The Shenhua mine was always a dumb idea. The Liverpool Plains are an extraordinarily fertile blacksoil region in south east New England (the bottom half of Barnaby’s electorate). The place can be farmed without fertiliser and yield several crops a year. It looks like a valley, fringed by purple hills and mountains (Dorothea MacKellar wrote “My Country” about the place), but it’s really a flood plain, which feeds the NSW river system. The Shenhua mine would have sat in the middle of the plains, key parts of it below the floodtide waterline. It was almost comically nuts, a potential sabotage of agricultural export.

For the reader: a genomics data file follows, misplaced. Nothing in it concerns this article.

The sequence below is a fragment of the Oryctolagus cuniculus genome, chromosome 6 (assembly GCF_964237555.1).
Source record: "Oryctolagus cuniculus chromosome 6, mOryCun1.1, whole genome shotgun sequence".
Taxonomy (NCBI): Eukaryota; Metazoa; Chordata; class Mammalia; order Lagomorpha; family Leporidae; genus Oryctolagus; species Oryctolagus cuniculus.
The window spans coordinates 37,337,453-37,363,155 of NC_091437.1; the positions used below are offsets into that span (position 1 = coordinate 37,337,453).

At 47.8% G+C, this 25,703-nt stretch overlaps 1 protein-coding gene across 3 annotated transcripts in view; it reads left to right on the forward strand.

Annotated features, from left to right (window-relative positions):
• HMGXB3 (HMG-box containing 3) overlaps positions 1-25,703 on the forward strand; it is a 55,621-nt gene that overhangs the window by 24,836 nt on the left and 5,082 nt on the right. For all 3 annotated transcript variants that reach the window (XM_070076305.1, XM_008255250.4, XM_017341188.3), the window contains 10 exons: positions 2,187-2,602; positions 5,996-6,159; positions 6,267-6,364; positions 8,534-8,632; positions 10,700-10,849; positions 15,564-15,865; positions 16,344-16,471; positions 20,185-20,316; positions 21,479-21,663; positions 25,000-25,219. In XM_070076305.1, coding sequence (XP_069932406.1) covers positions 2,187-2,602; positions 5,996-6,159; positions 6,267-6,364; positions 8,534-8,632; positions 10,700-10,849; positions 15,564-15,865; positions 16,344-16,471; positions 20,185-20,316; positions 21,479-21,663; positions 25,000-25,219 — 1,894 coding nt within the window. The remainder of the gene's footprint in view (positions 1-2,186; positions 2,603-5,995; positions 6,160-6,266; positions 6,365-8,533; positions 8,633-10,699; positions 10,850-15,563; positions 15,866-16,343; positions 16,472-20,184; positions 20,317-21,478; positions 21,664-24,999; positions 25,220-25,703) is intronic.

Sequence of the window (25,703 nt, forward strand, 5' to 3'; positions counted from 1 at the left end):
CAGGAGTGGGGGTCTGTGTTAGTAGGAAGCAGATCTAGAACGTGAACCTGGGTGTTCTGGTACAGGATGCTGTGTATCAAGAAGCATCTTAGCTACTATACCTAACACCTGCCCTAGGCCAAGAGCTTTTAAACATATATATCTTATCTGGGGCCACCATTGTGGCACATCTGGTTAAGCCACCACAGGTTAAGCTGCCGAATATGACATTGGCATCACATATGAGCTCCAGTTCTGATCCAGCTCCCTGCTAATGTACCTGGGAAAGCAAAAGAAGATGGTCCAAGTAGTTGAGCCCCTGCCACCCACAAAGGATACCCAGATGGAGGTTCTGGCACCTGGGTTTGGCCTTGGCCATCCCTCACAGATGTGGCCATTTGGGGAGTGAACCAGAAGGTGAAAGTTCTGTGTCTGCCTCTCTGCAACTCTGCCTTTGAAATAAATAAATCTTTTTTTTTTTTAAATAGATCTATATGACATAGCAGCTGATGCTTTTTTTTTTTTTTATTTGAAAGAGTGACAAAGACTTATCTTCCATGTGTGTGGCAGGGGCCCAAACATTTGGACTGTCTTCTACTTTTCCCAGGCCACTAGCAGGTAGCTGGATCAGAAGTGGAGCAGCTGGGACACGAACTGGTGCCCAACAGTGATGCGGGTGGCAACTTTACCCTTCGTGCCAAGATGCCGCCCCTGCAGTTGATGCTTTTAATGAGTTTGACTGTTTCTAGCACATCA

How did it come about? During the decadent end of post-Bob Carr Labor, when Ian “Sir Lunchalot” Macdonald was putting out high-priced lease permits in all directions. An actual strategy for mining had long since been abandoned; the government simply wanted the cash from the leases. There was a political point too, which many have missed. Macdonald had been a Latrobe Uni Maoist before moving rightwards (not an unusual progression). Some of the mine’s champions in the region were communists, or ex-such, from a time when the party had been a power in the region.

They saw the Liverpool Plains farmers as a landed elite denying people jobs, and that more mines would change the complexion of the region. They weren’t very sympathetic to Gomeroi notions of country, or their desire that it not become a scarred mess like the Hunter Valley.